brand logo

Am Fam Physician. 2024;109(4):376-377

This clinical content conforms to AAFP criteria for CME.

Author disclosure: No relevant financial relationships.

Key Points for Practice

• NSAIDs improve pain control and decrease opioid use in adults with traumatic fractures and should be used in most patients.

• NSAIDs may slightly increase the likelihood of nonunion.

• Opioid use after fracture also appears to increase the risk of nonunion. 

• Intravenous ketorolac is beneficial in the acute care of adult patients with a traumatic fracture without increasing fracture nonunion.

From the AFP Editors

Opioids have been traditionally used for analgesia after orthopedic trauma because of concern that nonsteroidal anti-inflammatory drug (NSAID) use increases fracture nonunion. Because opioid misuse and abuse have risen to critical levels and opioid use has also been associated with fracture nonunion, the safety of NSAID use after orthopedic trauma is an open question. The Eastern Association for the Surgery of Trauma and the Orthopaedic Trauma Association conducted systematic reviews to publish guidelines for the use of NSAIDs after traumatic orthopedic fractures in adults with regard to acute pain control and risk of nonunion.

Risk of Nonunion

NSAIDs are recommended after fracture because the benefit of improved acute pain control outweighs the low risk of nonunion. Although NSAID use increased fracture non-union in more than 600,000 patients studied, the number needed to harm was 105 (95% CI, 47 to 1,173) compared with not using an NSAID. The risk might be slightly higher with chronic NSAID use before fracture, with indomethacin, and in patients with hip fracture.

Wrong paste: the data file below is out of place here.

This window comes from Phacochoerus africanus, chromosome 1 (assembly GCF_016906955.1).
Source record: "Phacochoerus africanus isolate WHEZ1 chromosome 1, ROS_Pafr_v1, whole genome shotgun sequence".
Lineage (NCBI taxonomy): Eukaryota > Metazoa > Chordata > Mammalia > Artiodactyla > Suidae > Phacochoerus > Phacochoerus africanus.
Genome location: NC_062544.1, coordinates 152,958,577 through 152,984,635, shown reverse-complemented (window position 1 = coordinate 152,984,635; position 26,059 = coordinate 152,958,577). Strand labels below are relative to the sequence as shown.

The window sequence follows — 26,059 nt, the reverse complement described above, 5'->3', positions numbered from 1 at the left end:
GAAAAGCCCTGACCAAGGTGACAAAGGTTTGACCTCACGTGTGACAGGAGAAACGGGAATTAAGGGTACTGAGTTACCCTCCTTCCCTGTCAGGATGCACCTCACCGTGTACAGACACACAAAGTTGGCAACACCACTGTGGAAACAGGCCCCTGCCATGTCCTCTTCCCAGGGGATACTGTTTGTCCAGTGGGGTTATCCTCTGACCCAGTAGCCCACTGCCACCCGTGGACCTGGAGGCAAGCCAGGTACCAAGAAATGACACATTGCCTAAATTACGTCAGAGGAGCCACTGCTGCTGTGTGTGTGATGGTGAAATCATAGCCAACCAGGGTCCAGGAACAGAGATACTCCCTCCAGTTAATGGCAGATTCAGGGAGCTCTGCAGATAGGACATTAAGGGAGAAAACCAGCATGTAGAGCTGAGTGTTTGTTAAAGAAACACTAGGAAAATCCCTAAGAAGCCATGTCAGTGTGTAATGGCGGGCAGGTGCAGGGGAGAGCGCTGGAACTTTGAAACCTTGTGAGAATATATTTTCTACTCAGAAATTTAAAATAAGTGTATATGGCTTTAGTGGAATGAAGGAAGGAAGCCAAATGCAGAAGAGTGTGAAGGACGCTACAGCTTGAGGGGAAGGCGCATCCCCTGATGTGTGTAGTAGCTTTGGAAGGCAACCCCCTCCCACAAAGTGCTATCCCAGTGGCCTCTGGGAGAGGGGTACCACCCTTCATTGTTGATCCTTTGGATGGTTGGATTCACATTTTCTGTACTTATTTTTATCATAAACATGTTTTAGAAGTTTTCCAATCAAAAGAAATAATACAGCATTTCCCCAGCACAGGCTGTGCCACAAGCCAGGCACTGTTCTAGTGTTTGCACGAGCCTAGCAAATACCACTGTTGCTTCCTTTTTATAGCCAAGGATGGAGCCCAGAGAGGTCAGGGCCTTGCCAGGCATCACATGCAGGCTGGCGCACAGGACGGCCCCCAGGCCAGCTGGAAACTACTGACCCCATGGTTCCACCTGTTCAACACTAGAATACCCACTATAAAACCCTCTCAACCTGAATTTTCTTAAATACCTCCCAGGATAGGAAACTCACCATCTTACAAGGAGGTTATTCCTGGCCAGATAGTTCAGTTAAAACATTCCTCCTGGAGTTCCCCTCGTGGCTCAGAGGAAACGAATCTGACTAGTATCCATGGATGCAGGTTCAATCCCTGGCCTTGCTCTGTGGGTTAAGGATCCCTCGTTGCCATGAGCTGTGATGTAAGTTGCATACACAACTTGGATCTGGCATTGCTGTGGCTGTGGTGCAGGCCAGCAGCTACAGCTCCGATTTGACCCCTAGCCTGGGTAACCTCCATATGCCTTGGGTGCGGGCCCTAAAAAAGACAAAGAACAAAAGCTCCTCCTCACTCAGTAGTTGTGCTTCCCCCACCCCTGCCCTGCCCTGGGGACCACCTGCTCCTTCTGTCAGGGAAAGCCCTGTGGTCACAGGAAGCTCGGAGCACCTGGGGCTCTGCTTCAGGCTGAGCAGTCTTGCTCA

Already a member/subscriber?  Log In


From $165
  • Immediate, unlimited access to all AFP content
  • More than 130 CME credits/year
  • AAFP app access
  • Print delivery available

Issue Access

  • Immediate, unlimited access to this issue's content
  • CME credits
  • AAFP app access
  • Print delivery available
Purchase Access:  Learn More

Coverage of guidelines from other organizations does not imply endorsement by AFP or the AAFP.

This series is coordinated by Michael J. Arnold, MD, Assistant Medical Editor.

A collection of Practice Guidelines published in AFP is available at

Continue Reading

More in AFP

More in PubMed

Copyright © 2024 by the American Academy of Family Physicians.

This content is owned by the AAFP. A person viewing it online may make one printout of the material and may use that printout only for his or her personal, non-commercial reference. This material may not otherwise be downloaded, copied, printed, stored, transmitted or reproduced in any medium, whether now known or later invented, except as authorized in writing by the AAFP.  See permissions for copyright questions and/or permission requests.